Obama pick has ‘friends on both sides of the aisle’
Jeh Johnson, if confirmed by the Senate, would be the fourth homeland-security secretary and the first African American to serve in the post.
Tribune Washington Bureau
WASHINGTON — When Jeh Johnson, President Obama’s pick to run the Department of Homeland Security, moved to Washington to be the top lawyer at the Pentagon in 2009, he launched a charm offensive.
He hosted regular dinners with former Bush administration lawyers and Republican congressional staff.
Some were held at an expensive organic restaurant called Nora in downtown D.C., recalls John Bellinger III, who served as legal adviser for the State Department and the National Security Council during the George W. Bush administration.
“He was a good listener,” Bellinger said, adding that Johnson — whose first name is pronounced “Jay” — was an important voice in maintaining continuity in military and counterterrorism policy from the Bush years to Obama’s administration.
“He knew that it’s good to have friends on both sides of the aisle,” he said.
Johnson, whose nomination was announced by Obama on Friday, will need that political touch if he is confirmed to manage one of the largest, most besieged departments in the federal government.
Homeland security has struggled to streamline how it shares information on domestic terrorism threats, and helps protect critical American businesses from cyberattacks.
Johnson will be under pressure from immigration advocates to slow the rate of deportations, which have increased every year Obama has been in office. Unions representing immigration officers are in open revolt over the Obama administration’s orders that agents focus on removing immigrants with criminal records before others.
Though the job requires a deft understanding of how to prevent terrorists from launching attacks inside the U.S., Johnson also will be front and center in helping Obama achieve one of his top goals for his second term: persuading Congress to overhaul the country’s immigration system.
Johnson, 56, has been in the White House situation room “in moments of decision,” and has a “deep understanding of the threats and challenges facing the United States,” Obama said at a news conference.
At the same time, Obama said, Johnson knows “that keeping America safe requires us also upholding the values and civil liberties that make America great.”
Johnson was raised in Wappingers Falls, N.Y. He completed his undergraduate studies at Morehouse College, a historically black college in Atlanta, and graduated from Columbia Law School.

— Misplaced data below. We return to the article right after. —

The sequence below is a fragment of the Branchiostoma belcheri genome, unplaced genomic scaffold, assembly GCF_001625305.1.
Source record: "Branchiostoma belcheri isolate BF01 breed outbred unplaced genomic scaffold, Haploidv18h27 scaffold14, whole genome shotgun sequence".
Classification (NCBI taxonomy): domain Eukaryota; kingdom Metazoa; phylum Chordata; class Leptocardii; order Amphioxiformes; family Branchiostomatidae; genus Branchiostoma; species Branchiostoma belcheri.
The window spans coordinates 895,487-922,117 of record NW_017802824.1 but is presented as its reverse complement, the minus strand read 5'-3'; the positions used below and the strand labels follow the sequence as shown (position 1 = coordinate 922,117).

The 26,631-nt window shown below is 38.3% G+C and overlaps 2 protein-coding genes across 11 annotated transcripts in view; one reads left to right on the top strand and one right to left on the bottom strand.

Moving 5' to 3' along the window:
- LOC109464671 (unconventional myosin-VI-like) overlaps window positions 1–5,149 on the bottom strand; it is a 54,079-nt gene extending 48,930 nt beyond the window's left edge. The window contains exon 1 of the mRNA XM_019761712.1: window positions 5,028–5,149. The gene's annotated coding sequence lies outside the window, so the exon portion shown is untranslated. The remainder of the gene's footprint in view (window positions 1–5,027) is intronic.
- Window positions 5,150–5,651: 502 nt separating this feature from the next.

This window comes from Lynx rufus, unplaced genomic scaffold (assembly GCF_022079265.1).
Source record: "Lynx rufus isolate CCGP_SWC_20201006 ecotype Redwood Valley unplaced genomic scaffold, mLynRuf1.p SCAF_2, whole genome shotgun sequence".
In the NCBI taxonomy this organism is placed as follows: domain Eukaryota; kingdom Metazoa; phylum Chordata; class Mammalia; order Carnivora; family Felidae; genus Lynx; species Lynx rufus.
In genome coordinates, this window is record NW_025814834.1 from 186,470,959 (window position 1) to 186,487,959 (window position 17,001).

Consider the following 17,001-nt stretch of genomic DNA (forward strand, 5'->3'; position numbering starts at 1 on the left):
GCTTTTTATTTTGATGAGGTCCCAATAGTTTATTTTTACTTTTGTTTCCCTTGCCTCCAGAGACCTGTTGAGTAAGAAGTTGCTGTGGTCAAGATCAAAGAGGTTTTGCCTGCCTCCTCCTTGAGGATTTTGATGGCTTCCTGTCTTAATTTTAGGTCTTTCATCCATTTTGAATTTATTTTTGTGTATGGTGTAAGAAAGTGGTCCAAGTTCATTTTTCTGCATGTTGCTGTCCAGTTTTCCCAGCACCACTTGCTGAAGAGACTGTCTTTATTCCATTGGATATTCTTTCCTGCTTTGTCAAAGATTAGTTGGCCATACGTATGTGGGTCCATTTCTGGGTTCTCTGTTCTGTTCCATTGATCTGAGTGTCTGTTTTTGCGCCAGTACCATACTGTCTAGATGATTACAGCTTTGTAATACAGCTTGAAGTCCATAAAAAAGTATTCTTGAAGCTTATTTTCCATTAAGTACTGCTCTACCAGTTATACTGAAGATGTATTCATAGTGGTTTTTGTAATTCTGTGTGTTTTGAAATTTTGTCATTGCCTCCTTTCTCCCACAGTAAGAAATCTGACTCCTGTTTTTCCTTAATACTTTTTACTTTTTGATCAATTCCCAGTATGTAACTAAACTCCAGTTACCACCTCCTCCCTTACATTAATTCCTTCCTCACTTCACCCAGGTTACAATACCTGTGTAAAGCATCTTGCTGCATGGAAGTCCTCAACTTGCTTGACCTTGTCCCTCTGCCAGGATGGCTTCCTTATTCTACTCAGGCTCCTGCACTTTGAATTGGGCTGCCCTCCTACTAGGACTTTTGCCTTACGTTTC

In his 30s, Johnson was made a partner in the New York law firm Paul, Weiss, Rifkind, Wharton & Garrison. Johnson left the firm to work in public service several times, including trying corruption cases as a federal prosecutor in New York and later, during the Clinton administration, working as general counsel to the Air Force.
In 2008, he was an early fundraiser and adviser to Obama’s presidential campaign. If confirmed by the Senate he would be the fourth homeland-security secretary and the first African American to serve in the post.
Republicans are questioning whether he has the experience needed to take the reins of an agency with 240,000 employees or whether he was simply chosen because he is a friend of the president’s.
Republican Sen. Jeff Sessions of Alabama said Johnson will have to demonstrate to the Senate a “commitment to achieving management control of this sprawling department and its law-enforcement duties.”
Johnson would replace Janet Napolitano, who resigned in September to run the University of California system.
As the former governor of Arizona, Napolitano came to Washington with strong border-security credentials and practiced political instincts.
Johnson doesn’t have a long public record on immigration, which could blunt objections to his nomination from opponents of the White House’s immigration policy.
Because he helped to establish the legal framework for lethal drone strokes, his nomination could step up the pressure on the Obama administration to reveal more about those secret operations.
Former Bush administration officials praised Johnson for pushing to keep in place the military-commissions court system for trying terrorists established after the Sept. 11, 2001, attacks.
Some of the reforms to the commissions under Obama’s watch were designed by Johnson, including limiting the use of hearsay evidence.
While at the Pentagon, Johnson helped lead a high-level working group that advised Obama that repealing the military’s “don’t ask, don’t tell” policy would pose little risk to the effectiveness of the force. He has described this work to friends as one of his proudest moments in public service.
At the White House news conference Friday, Johnson told Obama that he would do his best to keep Americans safe even though he “was not looking for this opportunity” and was settling back into private life when it came along.
He recalled being in New York City on the day two jetliners rammed into the twin towers of the World Trade Center.
“I wandered the streets of New York that day and wondered, ‘What can I do?’ ” Johnson said.
“Since then I have tried to devote myself to answering that question.”